Lepcis Magna: Late AntiquityQ191504
Lepcis Magna: Phoenician colony, later part of the Carthaginian empire, the kingdom of Massinissa, and the Roman empire. Its most famous son was the emperor Septimius Severus (r.193-211).
After the reign of Septimius Severus, there is a sudden decline in urban investment. There are no spectacular new monuments and inscriptions typically refer to repairs, with one possible exception: the Hunting Baths, which were began during the reign of Severus and finished during the reign of Caracalla (r.211-217). Of course, the lack of new buildings may be an optical illusion. Only the emperor could recreate the city center; others would build new monuments in the suburbs, which have not been excavated.
However, in the entire Mediterranean world people built less in the cities and more on the countryside. Rome's enemies had become more dangerous, especially the Sasanian Persians, and new legions were built. Because state income was more or less fixed by the maximum agrarian output, the emperors had to look for a different solution: debasement - the same amount of silver was used to strike more coins, which were kept at the original weight by adding bronze. The result was inflation, and the funds needed for the maintenance of the urban evaporated. Rich people no longer lived in the city, but moved to their country estates.
The cities declined, and this is probably what happened in Lepcis too, although the countryside flourished. And although it is likely that the city no longer had 100,000 inhabitants, there are inscriptions that inform us about repairs, something that many other cities could not afford. On the Severan Forum, new statues and dedications continued to be erected.note[E.g., IRT 456 from the age of Gallienus.]
The crisis continued until the beginning of the fourth century, when the emperors Diocletian and Constantine (r.284-305 and 306-337) guaranteed a long period of stability. Lepcis now became the capital of a new province, Tripolitana, and the governor ordered the building of a new bathhouse, which was never finished. He also ordered repairs to the Old Basilica and Macellum,note[IRT 468.] and built a city wall. This was necessary, because in the interior, new tribal federations had come into being, and they were dangerous.
As was common in the fourth century, the inhabitants of Lepcis Magna converted to Christianity. However, there had been Christians before: a bishop is mentioned in 258. The first churches have not been identified, nor do we know much about the opinions of the believers, who may have adhered to the Nicene Creed, or may have been Donatists.
Although fourth-century Lepcis witnessed an earthquake (306 or 310), a tsunami (365), and a serious war against the Austuriani, which is described in some detail by the historian Ammianus Marcellinus (more...), the city was not still wealthy, especially when compared to other Roman towns. Among the inscriptions from the Severan Forum are a dedication to the emperor Constantius II,note[IRT 471.] a statue for Flavius Archontius Nilus,note[IRT 562.] an honorific inscription to the emperors Valentinian and Valens,note[IRT 472.] and dedications to Arcadius and Honorius.note[IRT 478 and 479.] In the Villa Nile, new mosaics were made.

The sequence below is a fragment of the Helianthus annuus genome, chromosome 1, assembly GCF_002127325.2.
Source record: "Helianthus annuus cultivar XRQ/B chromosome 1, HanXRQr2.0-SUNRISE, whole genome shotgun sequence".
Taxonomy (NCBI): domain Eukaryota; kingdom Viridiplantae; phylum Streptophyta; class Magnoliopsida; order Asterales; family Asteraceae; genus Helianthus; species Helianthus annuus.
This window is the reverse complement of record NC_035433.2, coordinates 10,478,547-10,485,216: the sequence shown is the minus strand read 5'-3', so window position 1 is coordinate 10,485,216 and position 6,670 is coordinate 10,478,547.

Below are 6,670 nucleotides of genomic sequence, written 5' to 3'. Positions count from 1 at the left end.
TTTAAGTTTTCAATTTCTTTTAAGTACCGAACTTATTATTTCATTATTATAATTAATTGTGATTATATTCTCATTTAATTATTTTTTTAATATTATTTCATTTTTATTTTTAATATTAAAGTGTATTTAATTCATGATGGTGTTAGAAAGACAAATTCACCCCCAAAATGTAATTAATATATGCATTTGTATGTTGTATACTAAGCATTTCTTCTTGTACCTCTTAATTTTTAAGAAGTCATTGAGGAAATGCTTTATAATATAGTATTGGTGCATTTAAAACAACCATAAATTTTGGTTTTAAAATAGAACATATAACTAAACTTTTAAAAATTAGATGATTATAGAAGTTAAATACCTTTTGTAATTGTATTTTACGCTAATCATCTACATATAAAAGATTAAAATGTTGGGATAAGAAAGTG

The key to Lepcis' comparative success is the fact that the countryside was well-organized and continued to produce massive quantities of olive oil. And this was the result of the development of the semi-desert by Severus (above). During the third century, the Third Legion Augusta had disbanded for some time, but the peasants had learned how to defend the land that had been given to them (more...). Lepcis benefited.
In the fifth century, the Lepcitanians got new masters: the Vandals, a European tribe that had fought itself a way through Gaul, Hispania, and Numidia and had settled in Carthage. For the first time since Tripolitana had been conquered by the Romans, it became a real war zone. Vandals on horse had to fight against Austuriani on dromedaries.
In 533, the Byzantine emperor Justinian sent his general Belisarius to reconquer this province. In his company was the historian Procopius, who states that part of Lepcis was by now covered with sand,note[Procopius, Buildings 6.4.2-4.] and adds that new fortifications were built. The arch that had, almost five centuries ago, been erected to honor Vespasian, now became the main city gate, and the Severan Basilica became a church, dedicated the Mary, Mother of God.
The olive oil production increased and the countryside was still wealthy, making Tripolitana an almost natural target for Laguatan and Arabic expansion. In 543, ten years after the Byzantine conquest, the Laguatan took charge, and the Arab conquest took place in 643. The regime change did not intervene with the economical or social structures. The linguistic change was small: many peasants still spoke Punic, and for them it was easy to learn Arabic. Except for a new religion, the predesert civilization that was based on careful water management and constant vigilance remained the same, and as long as Lepcis could export oil, it could be a wealthy city. However, now that Lepcis was occupied by the Muslims, who were at war with the European infidels - who was to buy the oil? Demand was falling, and the city dwindled away.
- Antonino Di Vita e.a., La Libye antique. Cités perdues de l'empire romain (1998 Paris)
- K.D. Matthews, Cities in the Sand (1957 Philadelphia)
- Erwin Ruprechtsberger, Die römische Limeszone in Tripolitanien und der Kyrenaika, Tunesien - Libyen (1993 Aalen; Limes Museum)